Folk art

art produced by artisans trained in a relevant skill working within a local client economy

Folk art encompasses art produced from an indigenous culture or by peasants or other laboring tradespeople. In contrast to fine art, folk art is primarily utilitarian and decorative rather than purely aesthetic

Island of Salvation Botanica, Piety Street, Bywater, New Orleans.


  • [Folk art, consists of] work done by ordinary people in the course of their lives, work seldom thought of by those who make or use it as art at all.
    • Howard S. Becker Art Worlds, 1982 p. 245 as quoted in: John Ross Hall, Mary Jo Neitz, Marshall Battani (2003) Sociology On Culture. p. 196.
  • Folk art signifies the poetical, musical, and pictorial activities of those strata of the population which are uneducated and not urbanized or industrialized. It is of the essence of this art that those who keep it in being are not only passively receptive, but normally are creative participants in the artistic activities, and yet do not stand out as individuals or claim any personal authorship of the productions. "Popular art" on the other hand is to be understood as artistic or quasi-artistic production for the demand of a half-educated public, generally urban and inclined to mass-behavior. In folk art, producers and consumers are hardly distinguished, and the boundary between them is always fluid; in the case of popular art, we find on the contrary an artistically uncreative, completely passive public, and professional production of artistic goods strictly in response to the demand for them. It is indeed a striking fact that folk art, especially folk-poetry, emerges from the ranks of those who enjoy it, whereas popular songs--the street-ballads and popular "hits" — derive from professionals belonging to and spiritually dependent upon the upper classes.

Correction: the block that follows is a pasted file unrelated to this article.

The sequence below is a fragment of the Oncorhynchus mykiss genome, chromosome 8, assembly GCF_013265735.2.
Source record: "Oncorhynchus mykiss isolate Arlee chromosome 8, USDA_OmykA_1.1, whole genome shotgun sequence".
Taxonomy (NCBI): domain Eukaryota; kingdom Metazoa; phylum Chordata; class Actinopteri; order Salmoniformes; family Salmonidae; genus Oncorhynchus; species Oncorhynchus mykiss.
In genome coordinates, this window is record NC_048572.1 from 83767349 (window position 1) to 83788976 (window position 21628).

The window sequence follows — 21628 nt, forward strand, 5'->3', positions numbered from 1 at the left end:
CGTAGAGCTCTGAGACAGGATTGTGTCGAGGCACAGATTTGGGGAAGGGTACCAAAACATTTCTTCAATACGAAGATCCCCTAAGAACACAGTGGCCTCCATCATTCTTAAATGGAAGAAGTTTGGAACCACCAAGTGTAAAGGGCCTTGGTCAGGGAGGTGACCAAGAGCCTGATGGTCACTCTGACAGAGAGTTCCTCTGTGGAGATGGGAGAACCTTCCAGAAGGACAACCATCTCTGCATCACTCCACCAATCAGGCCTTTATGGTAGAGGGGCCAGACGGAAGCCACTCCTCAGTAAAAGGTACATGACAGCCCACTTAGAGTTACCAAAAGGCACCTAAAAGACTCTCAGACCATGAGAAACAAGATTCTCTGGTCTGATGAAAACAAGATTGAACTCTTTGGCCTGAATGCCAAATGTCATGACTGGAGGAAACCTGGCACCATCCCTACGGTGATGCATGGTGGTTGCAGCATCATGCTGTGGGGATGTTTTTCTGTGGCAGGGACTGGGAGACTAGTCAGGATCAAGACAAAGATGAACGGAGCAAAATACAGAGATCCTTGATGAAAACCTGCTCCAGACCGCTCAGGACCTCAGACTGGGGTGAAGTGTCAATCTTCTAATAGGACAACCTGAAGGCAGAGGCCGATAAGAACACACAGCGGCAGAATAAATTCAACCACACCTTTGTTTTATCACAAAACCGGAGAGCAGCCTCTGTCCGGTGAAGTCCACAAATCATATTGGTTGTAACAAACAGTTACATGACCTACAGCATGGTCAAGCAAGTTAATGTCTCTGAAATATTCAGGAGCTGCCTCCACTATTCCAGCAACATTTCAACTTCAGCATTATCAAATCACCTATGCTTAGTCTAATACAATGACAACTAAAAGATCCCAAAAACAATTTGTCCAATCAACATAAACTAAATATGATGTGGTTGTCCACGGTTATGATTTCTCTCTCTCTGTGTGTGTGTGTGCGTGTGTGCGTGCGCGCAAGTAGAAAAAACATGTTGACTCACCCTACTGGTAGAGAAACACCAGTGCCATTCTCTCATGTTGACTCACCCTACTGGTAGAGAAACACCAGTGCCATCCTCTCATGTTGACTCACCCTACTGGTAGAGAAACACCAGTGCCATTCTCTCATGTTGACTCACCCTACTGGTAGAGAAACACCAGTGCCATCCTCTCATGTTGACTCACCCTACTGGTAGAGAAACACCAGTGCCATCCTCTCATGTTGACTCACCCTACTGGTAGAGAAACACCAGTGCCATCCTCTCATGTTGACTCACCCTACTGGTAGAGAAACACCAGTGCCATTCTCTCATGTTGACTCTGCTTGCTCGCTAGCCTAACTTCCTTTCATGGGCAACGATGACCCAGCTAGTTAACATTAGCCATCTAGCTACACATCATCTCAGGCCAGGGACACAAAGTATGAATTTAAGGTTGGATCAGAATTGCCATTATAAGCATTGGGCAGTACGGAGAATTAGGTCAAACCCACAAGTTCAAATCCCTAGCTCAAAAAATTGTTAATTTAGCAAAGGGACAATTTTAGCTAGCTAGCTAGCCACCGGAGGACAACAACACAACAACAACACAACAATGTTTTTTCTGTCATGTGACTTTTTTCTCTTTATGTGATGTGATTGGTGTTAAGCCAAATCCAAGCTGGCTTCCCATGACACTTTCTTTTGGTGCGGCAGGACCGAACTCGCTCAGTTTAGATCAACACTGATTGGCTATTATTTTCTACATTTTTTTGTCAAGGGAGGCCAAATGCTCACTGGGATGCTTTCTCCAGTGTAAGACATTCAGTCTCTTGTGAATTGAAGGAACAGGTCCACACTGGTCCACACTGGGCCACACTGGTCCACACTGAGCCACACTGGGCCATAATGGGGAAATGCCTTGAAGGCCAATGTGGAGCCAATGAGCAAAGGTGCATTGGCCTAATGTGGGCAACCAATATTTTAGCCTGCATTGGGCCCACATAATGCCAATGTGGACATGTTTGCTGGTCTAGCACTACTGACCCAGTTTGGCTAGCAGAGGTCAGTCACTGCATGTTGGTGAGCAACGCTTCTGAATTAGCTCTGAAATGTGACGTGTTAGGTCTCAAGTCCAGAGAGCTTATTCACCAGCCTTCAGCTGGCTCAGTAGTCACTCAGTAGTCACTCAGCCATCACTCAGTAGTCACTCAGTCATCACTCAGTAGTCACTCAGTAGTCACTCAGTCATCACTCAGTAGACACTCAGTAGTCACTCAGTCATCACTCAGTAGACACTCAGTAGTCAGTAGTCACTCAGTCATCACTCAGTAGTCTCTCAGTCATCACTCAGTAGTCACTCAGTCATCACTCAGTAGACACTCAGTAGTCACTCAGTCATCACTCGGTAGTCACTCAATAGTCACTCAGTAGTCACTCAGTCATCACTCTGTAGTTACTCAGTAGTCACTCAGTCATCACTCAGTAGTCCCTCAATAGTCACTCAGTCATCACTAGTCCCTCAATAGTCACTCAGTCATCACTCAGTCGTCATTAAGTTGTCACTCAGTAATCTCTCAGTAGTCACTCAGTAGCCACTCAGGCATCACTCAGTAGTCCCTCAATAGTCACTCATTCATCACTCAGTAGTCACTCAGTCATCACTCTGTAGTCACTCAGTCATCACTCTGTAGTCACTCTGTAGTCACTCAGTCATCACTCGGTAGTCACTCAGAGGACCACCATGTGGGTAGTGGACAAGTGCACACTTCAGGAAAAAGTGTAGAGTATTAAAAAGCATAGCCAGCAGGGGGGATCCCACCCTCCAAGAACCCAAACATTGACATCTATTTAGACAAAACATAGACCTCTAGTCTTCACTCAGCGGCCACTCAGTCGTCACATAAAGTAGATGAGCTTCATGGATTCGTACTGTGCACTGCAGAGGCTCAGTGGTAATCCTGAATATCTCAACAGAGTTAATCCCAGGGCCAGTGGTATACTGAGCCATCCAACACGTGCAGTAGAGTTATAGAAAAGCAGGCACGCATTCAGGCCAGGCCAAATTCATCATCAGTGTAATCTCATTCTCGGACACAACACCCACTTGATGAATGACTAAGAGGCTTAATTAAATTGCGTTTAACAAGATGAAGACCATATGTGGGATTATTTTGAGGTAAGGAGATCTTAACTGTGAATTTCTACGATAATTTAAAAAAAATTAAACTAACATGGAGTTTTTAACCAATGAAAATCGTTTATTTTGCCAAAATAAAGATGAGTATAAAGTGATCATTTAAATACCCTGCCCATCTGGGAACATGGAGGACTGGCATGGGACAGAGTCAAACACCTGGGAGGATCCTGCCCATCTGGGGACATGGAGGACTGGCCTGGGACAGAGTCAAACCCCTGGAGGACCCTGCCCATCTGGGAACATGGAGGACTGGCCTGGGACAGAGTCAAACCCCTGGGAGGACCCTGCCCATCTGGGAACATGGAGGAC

• It is said that my art has some typically Nordic features: the curving lines, the convolutions, the magical masks and staring eyes that appear in myths and folk art. This may be. My interest in the dynamics of Jugend style probably also comes into it.
    • Asger Jorn Tecken för liv, tecken till liv [Signs of life, the characters to life], interview by Marita Lindgren-Fridell, in Konstrevy (1963)
  • Courses were offered in such fields as nineteenth-century black history and Hispanic-American folk art. The activists made a peculiar claim for these classes. They insisted that the courses would alleviate the cultural anxiety of nonwhite students by permitting them to stay in touch with their home culture. The perspective gained in the classroom or the library does indeed permit an academic to draw nearer to and understand better the culture of the alien poor. But the academic is brought closer to lower-class culture because of his very distance from it. Leisured, and skilled at abstracting from immediate experience, the scholar is able to see how aspects of individual experience constitute a culture. By contrast, the poor have neither the inclination nor the skill to imagine their lives so abstractly.

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